2012 Domestic U.S. Workshops

With a focus on the impact of the federal budget and economic policies on children, poor people, and other vulnerable populations, the Domestic Workshops will review budgetary priorities; address the issue of taxes and other revenues; examine economic inequality in terms of gender; highlight the scapegoating of immigrants in spite of their contributions to their communities; consider what health care reform means for poor people; give a close look at profits, prisons, and the church; and review the impact of privatization on jobs, accountability, and democracy.

Workshops Coordinator: Larry CouchLobbyist, National Advocacy Center of the Sisters of the Good Shepherd

Session I – Saturday, 11:00 am – 12:30 pm

It’s All About the Benjamins: How the tax debate will determine the future of our government and how you can shape the outcome (even if the tax code scares you).

Huge policy negotiations over the past year—from the debt ceiling debate to the Super Committee—have broken down over one issue: taxes. Yet additional revenues are absolutely necessary if the federal government is to continue its work in addressing poverty and hunger in the U.S. and around the world. You don’t need to be a tax expert to play a role in this debate. Learn how to effectively use your voice to shape the outcome of these critical policy decisions. Hear experts talk in non-wonk speak about the role tax cuts have played in creating our deficits, debunking the major myths around taxes, and simple revenue options that will help address our deficits while maintaining the progressivity of the tax code and our government’s ability to fund its priorities.

Presenters: Richelle Friedman, PBVM, Coalition on Human Needs; Joan Huffer, Center on Budget and Policy Priorities; Steve Wamhoff, Citizens for Tax Justice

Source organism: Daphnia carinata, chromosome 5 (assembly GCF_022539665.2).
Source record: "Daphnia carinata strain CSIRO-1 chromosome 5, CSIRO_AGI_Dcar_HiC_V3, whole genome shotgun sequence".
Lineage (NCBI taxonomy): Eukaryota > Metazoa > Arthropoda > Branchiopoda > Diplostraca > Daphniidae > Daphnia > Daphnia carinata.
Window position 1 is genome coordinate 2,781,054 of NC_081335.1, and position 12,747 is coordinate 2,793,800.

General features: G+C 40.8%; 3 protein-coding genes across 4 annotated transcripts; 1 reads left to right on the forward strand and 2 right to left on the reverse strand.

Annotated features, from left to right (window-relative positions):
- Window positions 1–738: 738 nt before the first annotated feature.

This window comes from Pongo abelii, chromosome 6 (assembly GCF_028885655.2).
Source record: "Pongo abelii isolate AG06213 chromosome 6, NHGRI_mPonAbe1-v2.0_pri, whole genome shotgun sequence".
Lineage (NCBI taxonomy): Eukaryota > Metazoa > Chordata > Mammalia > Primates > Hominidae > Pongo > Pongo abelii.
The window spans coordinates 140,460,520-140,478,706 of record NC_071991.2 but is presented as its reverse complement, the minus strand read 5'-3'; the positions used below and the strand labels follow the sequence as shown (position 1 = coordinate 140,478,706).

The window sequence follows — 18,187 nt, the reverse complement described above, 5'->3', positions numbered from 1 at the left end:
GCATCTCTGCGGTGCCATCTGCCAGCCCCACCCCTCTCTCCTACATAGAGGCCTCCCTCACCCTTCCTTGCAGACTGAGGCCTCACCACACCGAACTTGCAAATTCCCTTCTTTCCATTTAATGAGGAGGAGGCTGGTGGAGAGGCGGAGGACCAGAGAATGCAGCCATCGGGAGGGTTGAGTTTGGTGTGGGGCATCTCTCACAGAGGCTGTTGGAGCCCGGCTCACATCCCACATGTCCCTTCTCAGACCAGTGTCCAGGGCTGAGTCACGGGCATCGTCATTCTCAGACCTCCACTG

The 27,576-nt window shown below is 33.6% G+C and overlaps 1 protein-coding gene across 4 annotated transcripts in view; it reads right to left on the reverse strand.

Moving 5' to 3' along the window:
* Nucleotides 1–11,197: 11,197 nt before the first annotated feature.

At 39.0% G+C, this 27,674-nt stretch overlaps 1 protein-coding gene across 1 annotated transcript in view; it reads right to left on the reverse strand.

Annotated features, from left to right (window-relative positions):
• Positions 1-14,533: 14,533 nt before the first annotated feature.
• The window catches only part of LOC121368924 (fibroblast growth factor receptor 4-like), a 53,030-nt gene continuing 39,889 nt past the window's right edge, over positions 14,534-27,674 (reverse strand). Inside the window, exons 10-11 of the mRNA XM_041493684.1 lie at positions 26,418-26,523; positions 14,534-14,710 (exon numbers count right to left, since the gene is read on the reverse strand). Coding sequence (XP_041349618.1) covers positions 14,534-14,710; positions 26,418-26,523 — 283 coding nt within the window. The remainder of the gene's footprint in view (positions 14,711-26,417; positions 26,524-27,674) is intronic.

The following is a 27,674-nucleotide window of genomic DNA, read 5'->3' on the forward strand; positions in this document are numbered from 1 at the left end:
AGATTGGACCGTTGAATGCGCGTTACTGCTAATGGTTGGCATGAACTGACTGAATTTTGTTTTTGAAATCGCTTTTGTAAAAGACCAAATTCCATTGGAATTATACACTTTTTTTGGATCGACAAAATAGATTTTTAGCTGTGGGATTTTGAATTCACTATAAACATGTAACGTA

What Health Care Reform Means for People Living in Poverty: The Progress and the Challenges

With the passage of the Affordable Care Act, our country made important first steps in making affordable health insurance available to almost everyone living in the United States. This workshop will focus on how persons who are living in or near poverty will benefit from the successful implementation of health care reform – and how they will be hurt if opponents to health care reform and/or proponents of reducing federal spending on health care programs are successful in their efforts. Information about both short-term and long-term enrollment efforts will be included.

Presenters: Jennifer Beeson, Families USA; Desmond Brown, Half in Ten Antipoverty Project at the Center for American Progress Action Fund; Lisa Carr, U.S. Department of Health and Human Services Center for Faith-Based and Neighborhood Partnerships. Conveners: Rev. Cynthia Abrams, United Methodist Church General Board of Church and Society; Barbara Baylor, United Church of Christ Justice and Witness Ministries; and Rev. Linda Walling, Faithful Reform in Health Care

 

Privatization: Eroding Jobs, Accountability, and Democracy

We’ll explore the privatization of public education, prisons, government services like transportation and garbage collection, immigration detention, the military, and natural resources. How does privatization lead to the loss of well-paying jobs, loss of our rights, loss of public oversight, and loss of the common good?

Presenters: Rev. Dr. Mari Castellanos, United Church of Christ Justice & Witness Ministries; Rev. James Deming, United Church of Christ Justice & Witness Ministries, Rev. Sala Nolan, United Church of Christ Justice & Witness Ministries; Edith Rasell, Ph. D, United Church of Christ
Justice & Witness Ministries; Ms. Jan Resseger, Minister for Public Education and Witness, Justice and Witness Ministries

 

Session II – Saturday, March 24, 2:15 – 3:45 pm

The Federal Budget, Inequality, and our Nation’s Future

The federal budget directs the use of one-quarter of our nation’s resources. Does the budget move the country toward greater fairness and a sound economy that benefits all of us? Or are changes needed? This workshop will examine the impact of recent trends in revenue, expenditures (with a close look at cuts in social programs), and the deficit, and explore military spending to learn what can be cut without threatening our true security. Think the federal budget is not very important? Then this workshop is for you.